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Recovering from Tragedy: How to Get Rid of the Smoke Smell After a Fire


how to get rid of fire smoke smell

According to the National Fire Protection Association (NFPA) there are over 358,000 home structure fires each year. For homeowners who are allowed to return to and live in their home, there’s good news and bad news. Their home is salvageable, but it reeks of smoke and fire damage.

Completely removing the smell of smoke after a fire is a daunting task, but it’s not impossible. Read on to learn how to get rid of the fire/smoke smell and make your home’s air quality fresh again.

What Makes Smoke Smell So Hard to Remove?

Before we get into these DIY steps, it’s important to note that successful smoke smell removal depends on a few factors. How large the fire was, for example, can make a difference as a bigger fire produces more smoke.

Any odorous materials that burned in the fire, such as plastics, can make removing the smell tougher. Smoke gets easily absorbed by fabric such as drapes, furniture and carpeting so the process will include cleaning these materials and everything that was exposed to it.

Why does smoke seem to permeate everything it comes into contact with? Smoke particles are very tiny which allows them to penetrate all kinds of surfaces. One wood smoke particle is actually tinier than bacteria, a red blood cell, and talcum powder.

A Special Word About Soot

If you have any kind of soot lingering in your home, you should leave the clean-up to a professional restoration company. Soot can be very dangerous, particularly if it contains residue from chemicals, plastics, and other caustic materials that have burned.

The cleaning steps below should help to remove most of the lingering smoke odor in your home.

Air Your Home

Airing out and circulating fresh air into your home is one of the best ways to start flushing smoke particles from your living areas. Open all windows and doors, be sure to remove any screens. Set a few fans on high and aim them at the room’s corners to help direct smoke particles outside.

Air purification fans can definitely help absorb smoke particles, although you may want to buy some replacement filters ahead of time to help the fans do their job properly during the clean-up process.

Clean All Fabric Items

Fabric soaks up smoke like a sponge, so you want to wash all clothing, drapes, furniture covers, pillows, linens, area rugs, blankets, and anything else made of woven material. Wash or dry clean according to the directions on the label.

All cleaned woven items should be kept away from your home until it’s been completely eradicated of smoke particles and odor. This will prevent them from reabsorbing the odor.

Have Your Upholstery Cleaned

Fabric covered furniture obviously can’t be put in the washer, but you will still need to clean all upholstery to get rid of the lingering smoke smell. An added benefit of cleaning your upholstery following a fire is it will prolong its beauty and condition.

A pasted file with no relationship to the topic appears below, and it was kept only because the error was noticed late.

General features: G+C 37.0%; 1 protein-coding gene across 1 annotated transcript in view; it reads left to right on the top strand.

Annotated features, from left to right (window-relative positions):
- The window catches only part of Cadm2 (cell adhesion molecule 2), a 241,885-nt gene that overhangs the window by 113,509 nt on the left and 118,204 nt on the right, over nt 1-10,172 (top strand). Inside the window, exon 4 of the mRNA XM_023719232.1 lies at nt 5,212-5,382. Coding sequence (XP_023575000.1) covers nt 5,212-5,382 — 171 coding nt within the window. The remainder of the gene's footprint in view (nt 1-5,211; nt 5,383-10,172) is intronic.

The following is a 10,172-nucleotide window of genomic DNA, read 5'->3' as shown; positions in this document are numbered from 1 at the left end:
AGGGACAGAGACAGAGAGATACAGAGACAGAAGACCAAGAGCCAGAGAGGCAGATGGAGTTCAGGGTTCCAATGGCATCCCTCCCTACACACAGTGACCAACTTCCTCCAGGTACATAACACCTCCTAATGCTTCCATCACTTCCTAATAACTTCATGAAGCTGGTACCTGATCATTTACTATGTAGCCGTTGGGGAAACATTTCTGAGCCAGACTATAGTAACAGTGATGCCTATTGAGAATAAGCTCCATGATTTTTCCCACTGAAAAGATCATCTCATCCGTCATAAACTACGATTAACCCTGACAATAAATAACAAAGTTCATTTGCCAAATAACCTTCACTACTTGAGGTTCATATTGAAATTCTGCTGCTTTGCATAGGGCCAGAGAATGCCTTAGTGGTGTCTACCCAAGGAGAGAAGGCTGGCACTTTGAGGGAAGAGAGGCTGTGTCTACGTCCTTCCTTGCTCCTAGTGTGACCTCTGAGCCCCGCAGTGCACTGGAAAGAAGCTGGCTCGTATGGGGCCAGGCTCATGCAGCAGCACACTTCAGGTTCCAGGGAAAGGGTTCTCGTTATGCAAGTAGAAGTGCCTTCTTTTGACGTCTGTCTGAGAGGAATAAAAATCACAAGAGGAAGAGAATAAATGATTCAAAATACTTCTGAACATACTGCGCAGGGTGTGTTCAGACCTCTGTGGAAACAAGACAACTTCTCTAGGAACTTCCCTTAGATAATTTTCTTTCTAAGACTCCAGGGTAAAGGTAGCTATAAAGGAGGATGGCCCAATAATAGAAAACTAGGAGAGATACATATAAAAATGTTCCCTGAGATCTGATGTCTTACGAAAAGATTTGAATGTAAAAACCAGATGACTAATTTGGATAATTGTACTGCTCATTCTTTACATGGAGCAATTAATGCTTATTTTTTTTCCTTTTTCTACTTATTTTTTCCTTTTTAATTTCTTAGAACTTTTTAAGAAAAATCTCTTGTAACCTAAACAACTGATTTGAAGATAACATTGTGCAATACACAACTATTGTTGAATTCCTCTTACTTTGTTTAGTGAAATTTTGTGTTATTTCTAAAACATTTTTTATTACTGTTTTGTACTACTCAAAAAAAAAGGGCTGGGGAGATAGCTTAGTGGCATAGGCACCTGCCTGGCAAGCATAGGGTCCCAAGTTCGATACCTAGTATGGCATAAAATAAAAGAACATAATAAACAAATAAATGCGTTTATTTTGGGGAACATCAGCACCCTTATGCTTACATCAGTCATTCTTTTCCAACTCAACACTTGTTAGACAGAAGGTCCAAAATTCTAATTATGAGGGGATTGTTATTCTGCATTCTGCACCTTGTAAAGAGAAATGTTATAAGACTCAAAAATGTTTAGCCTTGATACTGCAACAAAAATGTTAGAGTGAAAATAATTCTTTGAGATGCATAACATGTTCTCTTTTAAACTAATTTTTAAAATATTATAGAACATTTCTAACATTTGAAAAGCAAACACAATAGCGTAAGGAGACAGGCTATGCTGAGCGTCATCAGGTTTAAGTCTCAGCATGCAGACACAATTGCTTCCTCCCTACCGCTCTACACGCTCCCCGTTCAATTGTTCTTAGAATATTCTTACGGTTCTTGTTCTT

It’s generally recommended to use a professional upholstery cleaning service for this task and again, keep pieces in storage or completely covered in plastic to keep them fresh until your home is clean.

How to Get Rid of the Fire/Smoke Smell in Carpeting

Smoke particles often make their way deep into carpeting, including the carpet fibers.

One of the best ways to eliminate the odor is with baking soda. Liberally sprinkle baking soda over the carpet and let it sit for several hours, preferably overnight. Vacuum thoroughly using a vacuum cleaner with a HEPA-filter.

You can also steam clean your carpeting. If neither of these techniques work, it’s time to contact a professional for a deep cleaning. You may need to have the carpeting replaced if the smell cannot be completely removed.

Clean All Hard Surfaces

It may not seem that hard surfaces such as appliances, countertops, windowsills, and even screens could harbor smoke particles. However, you will need to give your entire home a deep cleaning to get rid of the smoke smell, and that means washing all solid areas.

Even your doors, cabinets, walls, and floors can retain smoke.

Make a cleaning solution consisting of a gallon of warm water, a half cup of distilled white vinegar, and a teaspoon of dishwashing soap or shampoo. For wooden objects such as blinds, you may want to purchase a cleanser formulated to clean wood.

You can add your cleaning solution to a spray bottle for easier application. Spray on all hard surfaces that were exposed to smoke and wipe away with a soft cloth or sponge.

Mop your hard floors using the cleaning solution and rinse the mop with fresh water in between mopping to flush smoke particles down the sink.

Remove the screens from your windows and wash them outside or in the bathtub using dish soap. Every square inch of your windows should be cleaned as well, including the frames and corners. Lamps and lighting will need to be wiped down as well.

This is by far the most time-consuming step. The best way to tackle this job is to focus on thoroughly cleaning all surfaces in one room at a time.

Change Your Air Conditioning Filter

In addition to cleaning every surface area of your home, you will also want to put a fresh filter in your air conditioning unit. If you have an HVAC or ventilation system, this will need to be inspected and cleaned by a professional.

Air duct cleaning is really important to help rid any lingering smoke particles and keep the air healthy and fresh for all occupants.

We Can Help with Fire & Smoke Odor Removal

If you follow these steps and discover the odor is still hanging around or the smoke damage is too overwhelming, it’s time to call a professional for help.

For decades, we have helped homeowners and business owners restore their property following a fire. Contact us for immediate service.